View from the C-Suite: Home Hardware sticks to its strengths

Rob Wallace explains how leadership changes will help the retailer stay the course as it continues to build its brand.


Home Hardware is in the midst of a significant building project.

The retailers’ co-operative, now counting more than 1,100 independently owned member stores (with more than $6 billion in annual retail sales), has fresh blood at the helm and recently rejigged the marketing department with the addition of several new hires.

The changes began with the arrival of Kevin Macnab in October, with the former Toys ‘R’ Us exec taking over from a Home Hardware veteran of four decades, Terry Davis, as president and CEO of the company. Around that time, Rick McNabb, the retailer’s former VP of marketing and sales, announced his retirement.

Today, Rob Wallace (pictured) leads the marketing department as senior director of marketing. He, in turn, has hired four new marketing directors in recent months (including two within the last two weeks) to help support Home Hardware’s transition into what Wallace calls a more “fully-integrated retailer.” Their responsibilities include overseeing the marketing in four priority areas: print and promotion, content and media, ecommerce, and loyalty and CRM.

Home Hardware was originally “heavily wholesale-based, supporting independent retailers across the country,” Wallace says. “Kevin wanted to make sure he had a structure in place with the leadership team that really supported our quest to be a top Canadian integrated retailer.”

In a recent interview with strategy, Wallace shared what that looks like for the 55-year-old home repair and renovations chain.


What is your new mandate under Kevin Macnab?

[The leadership team is] here to ensure the success of our independent dealer-owners, and in order for our dealers to be successful, we’ve always had to compete against world-class retailers. When I think about our early days, our undeniable strength has always been the entrepreneurial spirit of our independent store owners. They’re the ones who are building that relationship with their customers. They’re the ones taking the time to understand their customers’ needs, their problems, and how we can help solve them.

Fast-forward to 2019, one of the big differences is that competition is no longer simply in your backyard. It can be anywhere in Canada or around the world. And customers are increasingly more tech savvy. We know that they’re interacting with brands digitally. And we need to make sure that we stay true to our brand stance about helping customers with their projects big and small, but doing that across all channels.

Home Hardware jumped 18 spots this year in the Gustavson Brand Trust Index, which measures brand trust among Canadians. Why do you think that is?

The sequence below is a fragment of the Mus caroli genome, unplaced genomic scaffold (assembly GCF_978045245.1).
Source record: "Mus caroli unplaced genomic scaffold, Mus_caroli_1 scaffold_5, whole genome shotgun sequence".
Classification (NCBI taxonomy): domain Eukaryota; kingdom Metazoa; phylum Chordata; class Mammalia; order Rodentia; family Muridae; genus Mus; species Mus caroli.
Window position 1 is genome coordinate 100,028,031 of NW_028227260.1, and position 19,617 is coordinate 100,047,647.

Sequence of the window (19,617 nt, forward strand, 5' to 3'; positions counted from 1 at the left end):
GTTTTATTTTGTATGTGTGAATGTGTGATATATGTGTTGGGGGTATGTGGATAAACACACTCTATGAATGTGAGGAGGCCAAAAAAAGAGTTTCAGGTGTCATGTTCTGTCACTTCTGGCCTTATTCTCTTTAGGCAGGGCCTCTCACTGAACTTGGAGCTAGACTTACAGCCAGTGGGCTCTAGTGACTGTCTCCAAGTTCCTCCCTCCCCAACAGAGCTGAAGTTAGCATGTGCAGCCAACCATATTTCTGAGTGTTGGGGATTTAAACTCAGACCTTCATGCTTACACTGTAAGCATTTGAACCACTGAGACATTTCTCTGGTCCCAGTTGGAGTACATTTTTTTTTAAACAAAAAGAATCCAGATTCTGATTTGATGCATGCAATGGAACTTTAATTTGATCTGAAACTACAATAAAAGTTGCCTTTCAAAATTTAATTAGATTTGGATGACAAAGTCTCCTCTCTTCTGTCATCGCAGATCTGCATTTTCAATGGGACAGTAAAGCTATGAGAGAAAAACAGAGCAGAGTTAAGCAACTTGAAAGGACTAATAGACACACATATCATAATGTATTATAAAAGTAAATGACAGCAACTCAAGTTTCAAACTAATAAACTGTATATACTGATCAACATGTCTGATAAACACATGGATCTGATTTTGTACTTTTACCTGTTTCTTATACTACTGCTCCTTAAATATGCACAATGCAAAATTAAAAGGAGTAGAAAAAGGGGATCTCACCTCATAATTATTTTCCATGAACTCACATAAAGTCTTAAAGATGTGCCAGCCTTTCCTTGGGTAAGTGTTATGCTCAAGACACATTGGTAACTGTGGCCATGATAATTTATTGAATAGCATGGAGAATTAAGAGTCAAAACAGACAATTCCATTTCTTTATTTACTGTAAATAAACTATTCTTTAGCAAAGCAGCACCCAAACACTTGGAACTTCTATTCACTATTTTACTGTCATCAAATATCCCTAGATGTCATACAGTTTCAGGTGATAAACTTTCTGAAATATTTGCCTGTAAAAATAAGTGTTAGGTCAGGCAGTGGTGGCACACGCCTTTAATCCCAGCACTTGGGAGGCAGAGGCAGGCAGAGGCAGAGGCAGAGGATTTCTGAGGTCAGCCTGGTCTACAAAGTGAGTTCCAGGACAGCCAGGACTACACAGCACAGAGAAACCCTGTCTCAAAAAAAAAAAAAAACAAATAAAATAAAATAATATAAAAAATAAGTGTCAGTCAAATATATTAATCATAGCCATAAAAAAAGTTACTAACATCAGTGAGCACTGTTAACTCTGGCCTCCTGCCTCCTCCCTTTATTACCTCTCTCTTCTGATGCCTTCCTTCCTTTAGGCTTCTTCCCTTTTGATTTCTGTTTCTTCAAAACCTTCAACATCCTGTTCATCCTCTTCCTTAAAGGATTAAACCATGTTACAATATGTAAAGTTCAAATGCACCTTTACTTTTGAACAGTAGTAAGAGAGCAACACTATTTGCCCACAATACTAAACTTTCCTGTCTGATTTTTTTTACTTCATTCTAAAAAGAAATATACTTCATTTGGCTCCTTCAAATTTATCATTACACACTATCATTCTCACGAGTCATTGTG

It comes back to authenticity. For 50 years, our brand has been built on a reputation for helping. Think of our early days with “Home of the Handyman,” “Help is Close to Home,” and “Homeowners helping Homeowners.” Two years ago, we launched “Here’s How,” and as we start to extend “Here’s How,” our go-to-market strategies have always been focused on the same thing. We’re not doing anything different in how we operate at the store level. But I think we’ve started to look at strategies that allow us to speak to new customers or in new marketing channels that allow us to emphasize that we are a trusted partner.

One example would be the evolution of our marketing campaigns to include a more robust digital and social strategy. Connecting with new home owners or young families in the digital space where they spend their time, developing content that reinforces our brand proposition of “helping,” and delivering it in a format and style that is relevant. We work closely with our agency partners, John St. and PHD Canada, to develop the content and carefully plan the media, targeting these new customers.

What differentiates Home Hardware from other market players?

There are so many great retailers, and individually they might be doing certain things right. What’s unique for us is we’re not a corporate-owned chain store. So what works for other organizations isn’t necessarily going to work for us. That’s certainly one of the things that Kevin acknowledged when he came into the organization. He’s got exciting ideas, but he also recognizes that our independent dealer-owned model is the key to our success. [The owners] have the flexibility to build within the niche market of their communities, to fill voids and to build a shopping experience that isn’t cookie cutter.

This interview is part of a series for Strategy C-Suite, a weekly briefing on how Canada’s brand leaders are responding to market challenges and acting on new opportunities. Sign-up here to receive the latest stories.

The interview has been edited for length and clarity.